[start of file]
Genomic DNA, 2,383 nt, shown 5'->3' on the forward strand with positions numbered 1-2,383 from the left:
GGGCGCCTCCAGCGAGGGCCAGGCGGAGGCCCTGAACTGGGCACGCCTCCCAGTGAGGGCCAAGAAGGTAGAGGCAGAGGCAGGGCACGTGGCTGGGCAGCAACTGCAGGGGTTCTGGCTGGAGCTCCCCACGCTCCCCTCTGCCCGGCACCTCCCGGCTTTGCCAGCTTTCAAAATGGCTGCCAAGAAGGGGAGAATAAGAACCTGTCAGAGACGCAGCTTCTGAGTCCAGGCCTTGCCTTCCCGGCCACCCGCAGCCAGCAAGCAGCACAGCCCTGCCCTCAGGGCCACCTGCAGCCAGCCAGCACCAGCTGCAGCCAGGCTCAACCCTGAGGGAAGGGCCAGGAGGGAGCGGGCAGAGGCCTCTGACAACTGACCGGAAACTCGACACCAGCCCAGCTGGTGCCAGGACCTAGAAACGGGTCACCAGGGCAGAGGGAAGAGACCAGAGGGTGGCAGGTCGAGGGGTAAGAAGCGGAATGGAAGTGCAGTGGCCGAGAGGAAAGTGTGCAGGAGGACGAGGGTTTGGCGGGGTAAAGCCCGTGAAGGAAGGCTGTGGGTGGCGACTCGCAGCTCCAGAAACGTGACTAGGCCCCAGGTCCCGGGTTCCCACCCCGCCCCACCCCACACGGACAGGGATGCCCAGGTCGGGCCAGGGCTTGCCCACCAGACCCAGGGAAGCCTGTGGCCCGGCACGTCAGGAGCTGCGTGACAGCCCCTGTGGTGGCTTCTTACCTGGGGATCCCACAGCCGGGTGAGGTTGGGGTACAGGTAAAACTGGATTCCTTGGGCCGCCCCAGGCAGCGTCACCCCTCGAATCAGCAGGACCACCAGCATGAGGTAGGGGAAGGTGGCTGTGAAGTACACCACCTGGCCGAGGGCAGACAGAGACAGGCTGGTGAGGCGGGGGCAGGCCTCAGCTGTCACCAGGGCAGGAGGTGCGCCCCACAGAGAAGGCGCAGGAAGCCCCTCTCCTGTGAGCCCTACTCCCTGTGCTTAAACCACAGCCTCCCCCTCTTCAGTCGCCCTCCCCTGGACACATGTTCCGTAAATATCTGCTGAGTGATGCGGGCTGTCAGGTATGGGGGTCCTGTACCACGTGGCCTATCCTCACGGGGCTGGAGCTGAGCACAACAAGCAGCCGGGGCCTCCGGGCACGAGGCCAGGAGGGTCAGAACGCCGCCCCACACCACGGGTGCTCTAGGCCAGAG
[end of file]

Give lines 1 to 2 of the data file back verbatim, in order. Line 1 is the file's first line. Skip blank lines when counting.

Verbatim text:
Genomic DNA, 2,383 nt, shown 5'->3' on the forward strand with positions numbered 1-2,383 from the left:
GGGCGCCTCCAGCGAGGGCCAGGCGGAGGCCCTGAACTGGGCACGCCTCCCAGTGAGGGCCAAGAAGGTAGAGGCAGAGGCAGGGCACGTGGCTGGGCAGCAACTGCAGGGGTTCTGGCTGGAGCTCCCCACGCTCCCCTCTGCCCGGCACCTCCCGGCTTTGCCAGCTTTCAAAATGGCTGCCAAGAAGGGGAGAATAAGAACCTGTCAGAGACGCAGCTTCTGAGTCCAGGCCTTGCCTTCCCGGCCACCCGCAGCCAGCAAGCAGCACAGCCCTGCCCTCAGGGCCACCTGCAGCCAGCCAGCACCAGCTGCAGCCAGGCTCAACCCTGAGGGAAGGGCCAGGAGGGAGCGGGCAGAGGCCTCTGACAACTGACCGGAAACTCGACACCAGCCCAGCTGGTGCCAGGACCTAGAAACGGGTCACCAGGGCAGAGGGAAGAGACCAGAGGGTGGCAGGTCGAGGGGTAAGAAGCGGAATGGAAGTGCAGTGGCCGAGAGGAAAGTGTGCAGGAGGACGAGGGTTTGGCGGGGTAAAGCCCGTGAAGGAAGGCTGTGGGTGGCGACTCGCAGCTCCAGAAACGTGACTAGGCCCCAGGTCCCGGGTTCCCACCCCGCCCCACCCCACACGGACAGGGATGCCCAGGTCGGGCCAGGGCTTGCCCACCAGACCCAGGGAAGCCTGTGGCCCGGCACGTCAGGAGCTGCGTGACAGCCCCTGTGGTGGCTTCTTACCTGGGGATCCCACAGCCGGGTGAGGTTGGGGTACAGGTAAAACTGGATTCCTTGGGCCGCCCCAGGCAGCGTCACCCCTCGAATCAGCAGGACCACCAGCATGAGGTAGGGGAAGGTGGCTGTGAAGTACACCACCTGGCCGAGGGCAGACAGAGACAGGCTGGTGAGGCGGGGGCAGGCCTCAGCTGTCACCAGGGCAGGAGGTGCGCCCCACAGAGAAGGCGCAGGAAGCCCCTCTCCTGTGAGCCCTACTCCCTGTGCTTAAACCACAGCCTCCCCCTCTTCAGTCGCCCTCCCCTGGACACATGTTCCGTAAATATCTGCTGAGTGATGCGGGCTGTCAGGTATGGGGGTCCTGTACCACGTGGCCTATCCTCACGGGGCTGGAGCTGAGCACAACAAGCAGCCGGGGCCTCCGGGCACGAGGCCAGGAGGGTCAGAACGCCGCCCCACACCACGGGTGCTCTAGGCCAGAG